I’m not in favor of artificial rules and regs designed to get people to drive “less” but I am fully in favor of assigning the realistic costs associated with the choices they make and to let people make decisions themselves about when and where they wish to drive – based on them actually paying the allocated costs of their own decisions.

    And I include in that philosophy, Congestion Pricing tolls as a way to balance and manage demand on highways at rush hour – because doing so – saves everyone more money for new roads by maximizing the useage of the current roads.

    This may not be all that needs to be done but I believe that it needs to be among the first of things that would be done because many of the new roads that are being advocated are for rush hour capacity in areas where there is no room for more roads unless you start tearing down existing infrastruture and/or parks and green spaces or destroying the quality of life of those whose homes are impacted.

    I don’t know if folks saw the prospective toll for the I-95 HOT lanes – it was on the order of $15.00 one way for a 50 mile trip.

    This is a fair charge because, in fact, it’s the kind of money that will be needed to ultimately improve the existing roadway…

    and I guarantee that if this same TOLL were imposed on all major interstates across the NOVa region that the result would be immediate and drammatic in terms of rush hours.

    People would find their own personal strategies for avoiding or not avoiding all or part of the costs.

    For instance, slugging carpools would explode… useage of bus and transit would explode.

    and those that are hellbent to get to their offices during rush hour would also get their needs met.

    We absolutely MUST move away from an economic environment that does not allocate the true infrastructure costs to those that use that infrastructure.

    Once we do that – what is left to be “solved” will be manageable and doeable and will allow us to focus on improving and optimizing mobility.

  5. Anonymous Avatar

    Tolling on certain corridors is definitely part of a multi-prong transportation solution.

    Here’s a simple reality. The gas tax and user-fee for vehicles is also a fair way to get the users of the system to help pay for it. Unfortunately it has been held at artificially low levels due to politics.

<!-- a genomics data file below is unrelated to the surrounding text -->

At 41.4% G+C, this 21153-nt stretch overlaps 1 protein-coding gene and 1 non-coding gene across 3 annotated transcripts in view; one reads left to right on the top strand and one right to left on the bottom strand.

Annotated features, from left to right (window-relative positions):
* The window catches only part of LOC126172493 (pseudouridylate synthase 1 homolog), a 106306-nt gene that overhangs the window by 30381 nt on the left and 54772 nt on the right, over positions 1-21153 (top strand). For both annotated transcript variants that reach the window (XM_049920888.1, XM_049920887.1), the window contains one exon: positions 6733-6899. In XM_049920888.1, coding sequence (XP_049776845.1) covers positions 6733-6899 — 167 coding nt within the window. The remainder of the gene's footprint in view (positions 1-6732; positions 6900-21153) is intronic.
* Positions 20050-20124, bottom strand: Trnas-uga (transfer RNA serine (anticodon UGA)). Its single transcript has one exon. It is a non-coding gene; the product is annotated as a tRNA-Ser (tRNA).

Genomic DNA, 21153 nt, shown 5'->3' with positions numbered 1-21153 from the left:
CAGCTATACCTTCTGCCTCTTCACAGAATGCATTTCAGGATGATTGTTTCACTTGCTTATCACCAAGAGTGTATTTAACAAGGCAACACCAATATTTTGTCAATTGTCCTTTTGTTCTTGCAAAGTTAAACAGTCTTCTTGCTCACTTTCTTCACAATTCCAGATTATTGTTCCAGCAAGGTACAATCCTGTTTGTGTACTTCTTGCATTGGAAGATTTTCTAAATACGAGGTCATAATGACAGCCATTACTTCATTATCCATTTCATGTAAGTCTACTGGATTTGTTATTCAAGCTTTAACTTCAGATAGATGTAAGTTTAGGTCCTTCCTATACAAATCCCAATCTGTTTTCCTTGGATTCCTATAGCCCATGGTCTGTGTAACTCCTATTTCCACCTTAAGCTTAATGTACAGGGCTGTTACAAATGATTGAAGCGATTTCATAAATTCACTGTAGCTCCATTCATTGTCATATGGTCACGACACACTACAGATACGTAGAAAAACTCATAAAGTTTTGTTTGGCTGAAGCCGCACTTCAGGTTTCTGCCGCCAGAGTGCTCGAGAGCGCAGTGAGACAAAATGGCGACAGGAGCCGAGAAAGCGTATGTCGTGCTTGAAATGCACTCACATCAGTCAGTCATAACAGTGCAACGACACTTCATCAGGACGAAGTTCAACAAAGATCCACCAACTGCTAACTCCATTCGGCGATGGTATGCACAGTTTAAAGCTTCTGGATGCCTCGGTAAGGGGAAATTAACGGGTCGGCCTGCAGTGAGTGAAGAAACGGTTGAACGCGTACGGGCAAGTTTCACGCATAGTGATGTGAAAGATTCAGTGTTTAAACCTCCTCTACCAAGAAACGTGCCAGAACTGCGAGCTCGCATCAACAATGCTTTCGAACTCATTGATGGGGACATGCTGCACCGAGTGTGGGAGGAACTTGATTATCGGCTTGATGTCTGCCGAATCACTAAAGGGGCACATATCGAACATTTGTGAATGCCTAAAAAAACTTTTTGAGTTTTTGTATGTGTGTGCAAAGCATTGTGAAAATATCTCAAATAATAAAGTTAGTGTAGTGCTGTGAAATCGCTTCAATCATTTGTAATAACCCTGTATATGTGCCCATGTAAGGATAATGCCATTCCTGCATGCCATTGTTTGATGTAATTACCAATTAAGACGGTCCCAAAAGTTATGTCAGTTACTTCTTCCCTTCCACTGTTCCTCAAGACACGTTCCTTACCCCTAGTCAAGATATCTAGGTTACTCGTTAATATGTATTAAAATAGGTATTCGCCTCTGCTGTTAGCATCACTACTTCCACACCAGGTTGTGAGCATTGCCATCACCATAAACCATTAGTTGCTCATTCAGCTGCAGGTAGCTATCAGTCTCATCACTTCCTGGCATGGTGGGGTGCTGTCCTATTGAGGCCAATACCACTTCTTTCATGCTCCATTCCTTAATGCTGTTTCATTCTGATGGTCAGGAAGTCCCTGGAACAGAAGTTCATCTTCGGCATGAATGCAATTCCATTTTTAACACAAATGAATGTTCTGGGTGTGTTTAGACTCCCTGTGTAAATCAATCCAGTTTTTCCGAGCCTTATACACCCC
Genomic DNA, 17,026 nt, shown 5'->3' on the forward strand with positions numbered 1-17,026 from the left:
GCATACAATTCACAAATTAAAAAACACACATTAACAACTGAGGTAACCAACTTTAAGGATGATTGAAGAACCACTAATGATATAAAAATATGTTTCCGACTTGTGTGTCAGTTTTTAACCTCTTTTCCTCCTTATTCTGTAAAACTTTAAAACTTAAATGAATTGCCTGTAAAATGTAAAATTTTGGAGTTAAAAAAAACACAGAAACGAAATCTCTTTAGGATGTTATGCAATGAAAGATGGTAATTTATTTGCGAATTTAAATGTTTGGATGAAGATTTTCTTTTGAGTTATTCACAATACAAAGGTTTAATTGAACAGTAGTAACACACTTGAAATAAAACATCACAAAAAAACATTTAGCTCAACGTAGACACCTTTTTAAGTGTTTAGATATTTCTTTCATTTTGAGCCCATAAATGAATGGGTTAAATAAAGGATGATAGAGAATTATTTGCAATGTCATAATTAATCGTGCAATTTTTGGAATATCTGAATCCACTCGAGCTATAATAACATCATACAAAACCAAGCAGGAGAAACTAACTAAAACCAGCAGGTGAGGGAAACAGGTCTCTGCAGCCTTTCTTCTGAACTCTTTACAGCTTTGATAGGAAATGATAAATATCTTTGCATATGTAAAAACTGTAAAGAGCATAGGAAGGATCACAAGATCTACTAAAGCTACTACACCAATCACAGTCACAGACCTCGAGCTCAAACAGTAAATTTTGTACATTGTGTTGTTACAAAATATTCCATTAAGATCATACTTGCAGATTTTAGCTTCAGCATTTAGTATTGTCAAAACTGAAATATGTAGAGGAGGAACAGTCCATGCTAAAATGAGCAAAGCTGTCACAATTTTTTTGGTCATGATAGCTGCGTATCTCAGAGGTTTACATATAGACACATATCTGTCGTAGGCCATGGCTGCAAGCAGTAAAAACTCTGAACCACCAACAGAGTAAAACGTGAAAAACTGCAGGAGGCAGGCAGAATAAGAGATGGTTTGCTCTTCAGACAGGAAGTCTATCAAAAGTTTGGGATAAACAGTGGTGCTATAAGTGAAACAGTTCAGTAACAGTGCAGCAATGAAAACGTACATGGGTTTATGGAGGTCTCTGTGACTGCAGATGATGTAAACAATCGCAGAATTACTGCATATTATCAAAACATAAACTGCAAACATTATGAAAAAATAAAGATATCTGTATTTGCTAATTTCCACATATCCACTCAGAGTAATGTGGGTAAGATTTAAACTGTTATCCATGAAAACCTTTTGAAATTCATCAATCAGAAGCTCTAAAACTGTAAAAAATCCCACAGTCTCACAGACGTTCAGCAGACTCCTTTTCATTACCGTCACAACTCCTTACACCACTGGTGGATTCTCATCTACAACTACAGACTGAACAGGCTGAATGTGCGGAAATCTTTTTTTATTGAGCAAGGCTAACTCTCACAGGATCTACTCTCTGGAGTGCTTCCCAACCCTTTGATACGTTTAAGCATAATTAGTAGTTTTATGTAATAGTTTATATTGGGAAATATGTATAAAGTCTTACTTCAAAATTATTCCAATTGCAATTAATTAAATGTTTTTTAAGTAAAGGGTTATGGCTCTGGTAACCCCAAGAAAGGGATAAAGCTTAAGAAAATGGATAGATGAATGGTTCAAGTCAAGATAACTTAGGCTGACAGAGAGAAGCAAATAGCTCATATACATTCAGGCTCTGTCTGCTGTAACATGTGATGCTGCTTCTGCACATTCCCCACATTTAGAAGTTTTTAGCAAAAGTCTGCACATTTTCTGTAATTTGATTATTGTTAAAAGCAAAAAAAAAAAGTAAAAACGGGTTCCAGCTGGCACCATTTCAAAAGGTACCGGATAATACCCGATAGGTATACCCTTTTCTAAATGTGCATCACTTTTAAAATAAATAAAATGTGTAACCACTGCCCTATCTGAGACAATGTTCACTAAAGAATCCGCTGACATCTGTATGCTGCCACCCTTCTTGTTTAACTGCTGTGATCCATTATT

Raising the fuel tax to a realistic level would raise a firestorm from the gas station and car dealer lobbyists – we would put them out of business. Oh well, I guess we better not do that. Talk about tax breaks benefiting the few……

    Lot’s of talk about tolling solutions, devolution, and cell-phone business models. Meanwhile Rome is burning.

  6. Jim Bacon Avatar

    Anonymous 8:07, The gas tax is fine as a method for paying for road maintenance. There is a direct (though not perfect) correlation between how much tax a driver pays and the wear and tear he inflicts upon the road roads. If maintenance costs go up, the gas tax should go up. If maintenance costs go down (as they conceivably could if VDOT was allowed to put into place a better asset-management system), the gas tax should go down.

    What the gas tax should NOT be is a source of funds for new road construction that lobbyists and politicians can dispose of as they wish, without regard to any rational nexus between he who pays and he who benefits. To raise new funds for road improvements (over and above what the federal government provides), we should (a) put into place a system of congestion pricing on congested corridors, (b) invite private sector investment, financed by tolls, to build entirely new roads, and (c) tap the General Fund for projects whose purpose is solely related to economic development.

  7. Ray Hyde Avatar

    (a) put into place a system of congestion pricing on congested corridors, (b) invite private sector investment, financed by tolls, to build entirely new roads, and (c) tap the General Fund for projects whose purpose is solely related to economic development.

    Agreed, Agreed, Agreed. The gas tax still needs to be higher though, even if it is just for maintenance. You are dreaming if you think maintenance costs are going down.

    However, we cannot expect a perfect nexus between use and payment, and I don’t see any reason why poltitcians and lobbyiest should not advocate for their pet projects. We are going to have more projects to do than we have money for. How else to get the best ideas on the table?

    It would be nice to think that we can make decisions objectively, based on need, but need itself is subjective.

    The whole package is a sytem, with many interlocking interests and benefits, and the funding should reflect that.

    Suggesting that new roads be paid for only with tolls is unrealistic, as we have recently seen. Roads have a wide base of funding for a reason, and part of the reason is that there may be years or even decades from when a road is built until it is fully utilized. There may be real estate gains far from where the road is located that depend on the road, even if it isn’t obvious.